Monday, April 15, 2024

Rep. Susan Lynn, Week 13 Recap

From Rep. Susan Lynn, April 12, 2024- 

Rep. Susan Lynn
House Republicans Protect Parents’ Vaccine Decisions

Legislation further protecting medical freedom for parents in Tennessee was approved in the House chamber this week. 

House Bill 2861, sponsored by State Rep. Michele Carringer, R-Knoxville, prohibits health care providers from coercing a person who has legal authority to make healthcare decisions for a child to consent to a vaccination. It also prohibits health care providers from misleading or misrepresenting that a vaccination or newborn screening is required by state law. 

The legislation defines coercion as compelling a person to act by force, intimidation or threat. Any health care provider found to violate the act could have their license suspended, revoked or not renewed by their licensing authority. 

If approved by the General Assembly, House Bill 2861 would take effect July 1

General Assembly Votes to Expedite Evidence Collection in DUI Cases 

The General Assembly this week passed legislation allowing for faster and more effective collection of blood samples involving individuals suspected of driving under the influence in Tennessee.

House Bill 2386, sponsored by State Rep. Ron Gant, R-Piperton, allows an officer to execute a search warrant anywhere in the state for medical records or test to determine the alcohol or drug content of a person’s blood. The legislation also gives magistrates increased authority to issue warrants to recover evidence if at least one element of the crime occurred within their jurisdiction.

“Because evidence of alcohol and drugs metabolizes and dissipates from the bloodstream quickly, this bill… will provide for a timely or more efficient collection of blood evidence to support the effective prosecution of DUI, vehicular assault, and vehicular homicide offenses,” Gant said Monday.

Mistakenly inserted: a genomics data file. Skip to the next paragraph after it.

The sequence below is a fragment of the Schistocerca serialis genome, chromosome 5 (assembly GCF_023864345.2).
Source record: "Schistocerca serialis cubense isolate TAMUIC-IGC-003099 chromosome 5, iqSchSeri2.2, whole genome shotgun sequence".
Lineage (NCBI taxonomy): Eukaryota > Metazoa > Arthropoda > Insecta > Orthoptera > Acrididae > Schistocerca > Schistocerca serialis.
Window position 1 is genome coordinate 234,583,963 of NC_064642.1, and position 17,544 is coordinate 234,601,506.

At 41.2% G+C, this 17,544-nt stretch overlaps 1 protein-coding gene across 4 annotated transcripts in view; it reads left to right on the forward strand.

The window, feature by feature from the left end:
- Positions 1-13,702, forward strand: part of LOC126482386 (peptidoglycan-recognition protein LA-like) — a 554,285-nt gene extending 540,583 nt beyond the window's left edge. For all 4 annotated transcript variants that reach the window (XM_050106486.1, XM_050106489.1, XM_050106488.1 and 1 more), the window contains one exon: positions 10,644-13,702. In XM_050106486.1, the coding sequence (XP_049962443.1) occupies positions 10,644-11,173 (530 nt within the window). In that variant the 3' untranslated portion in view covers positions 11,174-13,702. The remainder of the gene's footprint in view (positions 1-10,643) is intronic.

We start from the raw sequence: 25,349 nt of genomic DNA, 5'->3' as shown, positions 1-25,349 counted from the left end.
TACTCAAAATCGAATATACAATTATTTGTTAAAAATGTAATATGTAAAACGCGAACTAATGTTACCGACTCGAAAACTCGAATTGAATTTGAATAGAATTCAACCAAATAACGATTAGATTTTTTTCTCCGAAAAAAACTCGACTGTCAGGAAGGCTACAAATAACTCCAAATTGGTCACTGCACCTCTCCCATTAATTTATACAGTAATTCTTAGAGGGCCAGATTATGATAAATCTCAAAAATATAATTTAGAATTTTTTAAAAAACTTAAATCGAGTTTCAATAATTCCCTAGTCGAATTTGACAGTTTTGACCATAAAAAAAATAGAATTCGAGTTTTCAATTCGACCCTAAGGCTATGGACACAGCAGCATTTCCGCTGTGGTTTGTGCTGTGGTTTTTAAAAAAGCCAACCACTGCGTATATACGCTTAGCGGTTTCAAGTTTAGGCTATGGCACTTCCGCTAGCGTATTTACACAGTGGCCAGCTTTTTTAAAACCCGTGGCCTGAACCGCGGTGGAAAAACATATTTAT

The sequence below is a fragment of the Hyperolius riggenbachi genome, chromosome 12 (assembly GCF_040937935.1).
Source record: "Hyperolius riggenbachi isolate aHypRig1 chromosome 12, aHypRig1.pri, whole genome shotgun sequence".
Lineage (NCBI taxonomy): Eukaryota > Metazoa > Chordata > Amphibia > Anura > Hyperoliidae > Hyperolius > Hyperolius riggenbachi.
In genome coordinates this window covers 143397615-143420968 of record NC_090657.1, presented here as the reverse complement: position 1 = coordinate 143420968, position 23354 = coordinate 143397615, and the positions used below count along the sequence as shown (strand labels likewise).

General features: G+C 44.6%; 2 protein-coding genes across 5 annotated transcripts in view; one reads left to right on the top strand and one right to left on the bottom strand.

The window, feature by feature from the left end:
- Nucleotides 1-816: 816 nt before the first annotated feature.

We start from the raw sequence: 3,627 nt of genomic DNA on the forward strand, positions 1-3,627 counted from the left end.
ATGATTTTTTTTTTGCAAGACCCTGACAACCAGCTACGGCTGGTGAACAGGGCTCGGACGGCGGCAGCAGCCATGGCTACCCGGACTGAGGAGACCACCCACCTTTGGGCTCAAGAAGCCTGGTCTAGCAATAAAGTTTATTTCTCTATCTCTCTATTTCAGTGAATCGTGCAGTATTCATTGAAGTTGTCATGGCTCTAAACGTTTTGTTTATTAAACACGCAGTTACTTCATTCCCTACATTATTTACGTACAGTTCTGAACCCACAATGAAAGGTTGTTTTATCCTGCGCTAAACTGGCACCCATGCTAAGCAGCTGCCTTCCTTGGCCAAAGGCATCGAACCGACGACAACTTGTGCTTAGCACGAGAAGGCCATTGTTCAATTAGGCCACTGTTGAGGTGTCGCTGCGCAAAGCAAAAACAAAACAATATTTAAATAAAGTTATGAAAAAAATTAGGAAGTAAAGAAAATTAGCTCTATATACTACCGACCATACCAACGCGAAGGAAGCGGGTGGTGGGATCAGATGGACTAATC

Additionally, the bill encourages hospitals and health care providers to take a blood sample as soon as possible when a warrant is issued. The sample should also be provided to law enforcement expeditiously. 

There were 7,774 wrecks in Tennessee that involved impaired drivers in 2022, according to the most recent data from the Tennessee Department of Safety and Homeland Security. There were 575 fatalities and 4,964 injuries as a result.

House Bill 2386 will now head to Gov. Bill Lee’s desk to be signed into law.

General Assembly Expands Newborn Safe Haven Program

The General Assembly recently approved legislation expanding Tennessee’s newborn Safe Haven program. 

House Bill 1922, sponsored by State Rep. Ed Butler, R-Rickman, adds participating emergency communications centers and nursing homes in counties without hospitals to the list of approved locations for safe haven baby boxes and drop-off locations.  

“This is an important step in ensuring rural communities have access to newborn safe haven boxes,” Butler said. “This program allows suffering mothers to safely surrender their child in a place where proper care can be given. Tennessee is a pro-life state and I encourage mothers to take the necessary steps to keep their children, born and unborn, safe and healthy in times of crisis. I thank my colleagues for supporting this life-saving legislation.”

House Bill 1922 would ensure emergency communications centers and nursing homes are subject to the same policies other facilities are bound by under Tennessee’s Safe Haven law. 

Tennessee currently has three Safe Haven baby boxes, located at fire stations in Jackson, Knoxville, and Kingston. Baby boxes allow mothers to securely and anonymously surrender their child in a continuously monitored safety device that allows medical staff members to care for the baby quickly. 

Current law allows mothers to surrender their newborn up to 14 days after birth without fear of prosecution at hospitals, birthing centers, community health clinics, walk-in clinics, EMS facilities, and 24-hour fire and law enforcement facilities. 

More than 130 newborn babies have been safely surrendered in the state since the Safe Haven law was enacted in 2001, according to Secret Safe Place for Newborns of Tennessee. House Bill 1922 now heads to Gov. Bill Lee’s desk to be signed into law.

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